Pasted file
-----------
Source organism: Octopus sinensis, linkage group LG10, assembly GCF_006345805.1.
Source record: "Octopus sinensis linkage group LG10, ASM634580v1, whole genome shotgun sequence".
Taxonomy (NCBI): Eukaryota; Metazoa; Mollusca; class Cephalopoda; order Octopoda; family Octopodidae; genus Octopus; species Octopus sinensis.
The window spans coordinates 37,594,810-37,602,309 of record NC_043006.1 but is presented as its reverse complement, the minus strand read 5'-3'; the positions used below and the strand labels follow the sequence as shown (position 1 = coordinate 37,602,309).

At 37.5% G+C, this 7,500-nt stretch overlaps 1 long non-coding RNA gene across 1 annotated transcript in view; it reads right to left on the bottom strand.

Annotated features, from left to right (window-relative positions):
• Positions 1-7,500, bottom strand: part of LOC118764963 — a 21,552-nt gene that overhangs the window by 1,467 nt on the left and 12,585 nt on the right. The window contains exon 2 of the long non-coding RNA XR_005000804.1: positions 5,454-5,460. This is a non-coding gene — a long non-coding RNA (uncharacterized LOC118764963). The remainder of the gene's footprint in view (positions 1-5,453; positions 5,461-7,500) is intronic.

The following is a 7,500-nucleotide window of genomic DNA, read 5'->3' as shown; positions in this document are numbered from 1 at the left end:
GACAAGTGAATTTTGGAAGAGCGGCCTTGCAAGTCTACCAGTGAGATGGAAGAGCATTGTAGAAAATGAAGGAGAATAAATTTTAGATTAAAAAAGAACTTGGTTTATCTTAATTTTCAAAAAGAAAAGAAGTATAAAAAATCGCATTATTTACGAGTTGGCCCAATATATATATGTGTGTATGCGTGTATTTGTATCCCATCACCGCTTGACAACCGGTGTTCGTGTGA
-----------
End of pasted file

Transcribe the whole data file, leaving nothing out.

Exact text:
Source organism: Octopus sinensis, linkage group LG10, assembly GCF_006345805.1.
Source record: "Octopus sinensis linkage group LG10, ASM634580v1, whole genome shotgun sequence".
Taxonomy (NCBI): Eukaryota; Metazoa; Mollusca; class Cephalopoda; order Octopoda; family Octopodidae; genus Octopus; species Octopus sinensis.
The window spans coordinates 37,594,810-37,602,309 of record NC_043006.1 but is presented as its reverse complement, the minus strand read 5'-3'; the positions used below and the strand labels follow the sequence as shown (position 1 = coordinate 37,602,309).

At 37.5% G+C, this 7,500-nt stretch overlaps 1 long non-coding RNA gene across 1 annotated transcript in view; it reads right to left on the bottom strand.

Annotated features, from left to right (window-relative positions):
• Positions 1-7,500, bottom strand: part of LOC118764963 — a 21,552-nt gene that overhangs the window by 1,467 nt on the left and 12,585 nt on the right. The window contains exon 2 of the long non-coding RNA XR_005000804.1: positions 5,454-5,460. This is a non-coding gene — a long non-coding RNA (uncharacterized LOC118764963). The remainder of the gene's footprint in view (positions 1-5,453; positions 5,461-7,500) is intronic.

The following is a 7,500-nucleotide window of genomic DNA, read 5'->3' as shown; positions in this document are numbered from 1 at the left end:
GACAAGTGAATTTTGGAAGAGCGGCCTTGCAAGTCTACCAGTGAGATGGAAGAGCATTGTAGAAAATGAAGGAGAATAAATTTTAGATTAAAAAAGAACTTGGTTTATCTTAATTTTCAAAAAGAAAAGAAGTATAAAAAATCGCATTATTTACGAGTTGGCCCAATATATATATGTGTGTATGCGTGTATTTGTATCCCATCACCGCTTGACAACCGGTGTTCGTGTGA